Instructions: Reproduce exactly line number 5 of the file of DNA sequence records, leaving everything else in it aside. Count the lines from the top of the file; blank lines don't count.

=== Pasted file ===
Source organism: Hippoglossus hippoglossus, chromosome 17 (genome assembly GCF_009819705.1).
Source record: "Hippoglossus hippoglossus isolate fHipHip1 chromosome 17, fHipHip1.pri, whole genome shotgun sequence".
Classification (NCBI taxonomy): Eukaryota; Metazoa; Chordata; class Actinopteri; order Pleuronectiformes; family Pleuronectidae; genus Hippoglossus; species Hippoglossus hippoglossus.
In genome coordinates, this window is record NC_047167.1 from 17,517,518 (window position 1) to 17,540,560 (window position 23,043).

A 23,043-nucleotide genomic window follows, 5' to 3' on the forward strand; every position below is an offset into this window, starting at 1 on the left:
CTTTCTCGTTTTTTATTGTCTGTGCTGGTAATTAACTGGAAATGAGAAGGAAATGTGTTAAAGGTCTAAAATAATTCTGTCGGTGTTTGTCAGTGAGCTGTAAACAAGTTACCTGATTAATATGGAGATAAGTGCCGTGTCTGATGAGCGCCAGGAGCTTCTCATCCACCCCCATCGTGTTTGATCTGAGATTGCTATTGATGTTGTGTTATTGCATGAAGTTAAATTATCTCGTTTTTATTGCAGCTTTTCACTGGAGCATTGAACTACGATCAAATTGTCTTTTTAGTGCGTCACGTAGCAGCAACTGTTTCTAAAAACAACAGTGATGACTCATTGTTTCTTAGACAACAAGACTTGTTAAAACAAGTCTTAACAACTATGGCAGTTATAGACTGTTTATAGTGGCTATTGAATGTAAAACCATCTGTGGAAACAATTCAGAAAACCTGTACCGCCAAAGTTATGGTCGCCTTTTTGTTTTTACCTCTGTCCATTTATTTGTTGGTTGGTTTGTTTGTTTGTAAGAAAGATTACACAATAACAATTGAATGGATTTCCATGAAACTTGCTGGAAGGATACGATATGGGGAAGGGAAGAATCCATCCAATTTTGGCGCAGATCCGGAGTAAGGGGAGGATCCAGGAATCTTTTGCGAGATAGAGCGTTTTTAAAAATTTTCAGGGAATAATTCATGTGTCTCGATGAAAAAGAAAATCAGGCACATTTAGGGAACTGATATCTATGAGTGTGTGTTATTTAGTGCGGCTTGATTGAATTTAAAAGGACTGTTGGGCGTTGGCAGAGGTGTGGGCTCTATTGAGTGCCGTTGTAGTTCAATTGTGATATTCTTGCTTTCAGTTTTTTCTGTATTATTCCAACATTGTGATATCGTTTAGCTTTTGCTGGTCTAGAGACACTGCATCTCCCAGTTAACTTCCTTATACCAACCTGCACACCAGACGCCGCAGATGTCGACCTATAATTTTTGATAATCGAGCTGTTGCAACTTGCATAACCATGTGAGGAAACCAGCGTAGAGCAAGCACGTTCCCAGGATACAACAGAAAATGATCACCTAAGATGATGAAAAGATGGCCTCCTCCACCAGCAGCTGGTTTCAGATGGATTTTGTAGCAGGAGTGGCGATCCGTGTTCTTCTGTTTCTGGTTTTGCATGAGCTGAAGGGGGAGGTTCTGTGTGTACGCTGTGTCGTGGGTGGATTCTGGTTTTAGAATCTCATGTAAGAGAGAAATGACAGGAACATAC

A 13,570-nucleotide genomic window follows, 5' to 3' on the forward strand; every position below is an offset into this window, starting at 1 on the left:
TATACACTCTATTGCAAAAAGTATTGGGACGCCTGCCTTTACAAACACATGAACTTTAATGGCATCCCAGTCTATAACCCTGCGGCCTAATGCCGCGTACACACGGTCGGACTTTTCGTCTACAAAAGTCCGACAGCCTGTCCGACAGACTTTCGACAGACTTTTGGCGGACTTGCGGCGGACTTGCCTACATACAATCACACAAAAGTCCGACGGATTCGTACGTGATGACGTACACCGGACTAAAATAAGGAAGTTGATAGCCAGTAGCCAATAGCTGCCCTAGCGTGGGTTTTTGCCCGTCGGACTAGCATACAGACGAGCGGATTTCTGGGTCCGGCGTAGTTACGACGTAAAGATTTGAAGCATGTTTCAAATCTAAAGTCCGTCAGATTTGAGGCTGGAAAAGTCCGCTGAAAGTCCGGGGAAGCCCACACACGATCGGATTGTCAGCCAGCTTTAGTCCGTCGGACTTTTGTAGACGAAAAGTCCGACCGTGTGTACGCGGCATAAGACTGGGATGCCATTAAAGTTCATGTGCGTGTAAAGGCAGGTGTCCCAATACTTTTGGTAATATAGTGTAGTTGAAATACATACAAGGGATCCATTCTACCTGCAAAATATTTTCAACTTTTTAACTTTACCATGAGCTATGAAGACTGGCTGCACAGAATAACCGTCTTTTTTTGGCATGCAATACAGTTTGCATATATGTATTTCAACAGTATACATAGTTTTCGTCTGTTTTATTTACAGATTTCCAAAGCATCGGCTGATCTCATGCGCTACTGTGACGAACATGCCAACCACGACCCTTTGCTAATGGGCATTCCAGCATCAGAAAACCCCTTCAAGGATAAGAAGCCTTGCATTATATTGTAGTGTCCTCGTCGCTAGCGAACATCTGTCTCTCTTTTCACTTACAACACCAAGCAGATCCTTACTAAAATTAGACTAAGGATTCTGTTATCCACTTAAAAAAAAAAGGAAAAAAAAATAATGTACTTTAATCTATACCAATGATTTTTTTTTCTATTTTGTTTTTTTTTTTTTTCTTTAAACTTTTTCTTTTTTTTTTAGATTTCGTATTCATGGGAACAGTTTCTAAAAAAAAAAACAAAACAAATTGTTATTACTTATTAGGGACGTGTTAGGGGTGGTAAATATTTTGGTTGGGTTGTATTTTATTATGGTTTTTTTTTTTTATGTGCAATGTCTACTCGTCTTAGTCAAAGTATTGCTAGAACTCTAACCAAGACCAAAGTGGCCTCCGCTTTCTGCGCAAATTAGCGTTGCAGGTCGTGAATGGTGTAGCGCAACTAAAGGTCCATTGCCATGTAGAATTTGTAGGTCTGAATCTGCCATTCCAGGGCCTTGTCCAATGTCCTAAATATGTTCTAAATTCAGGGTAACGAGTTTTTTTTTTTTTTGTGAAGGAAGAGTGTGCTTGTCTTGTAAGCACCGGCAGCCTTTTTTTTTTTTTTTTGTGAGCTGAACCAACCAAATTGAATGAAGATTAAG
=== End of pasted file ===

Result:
A 23,043-nucleotide genomic window follows, 5' to 3' on the forward strand; every position below is an offset into this window, starting at 1 on the left: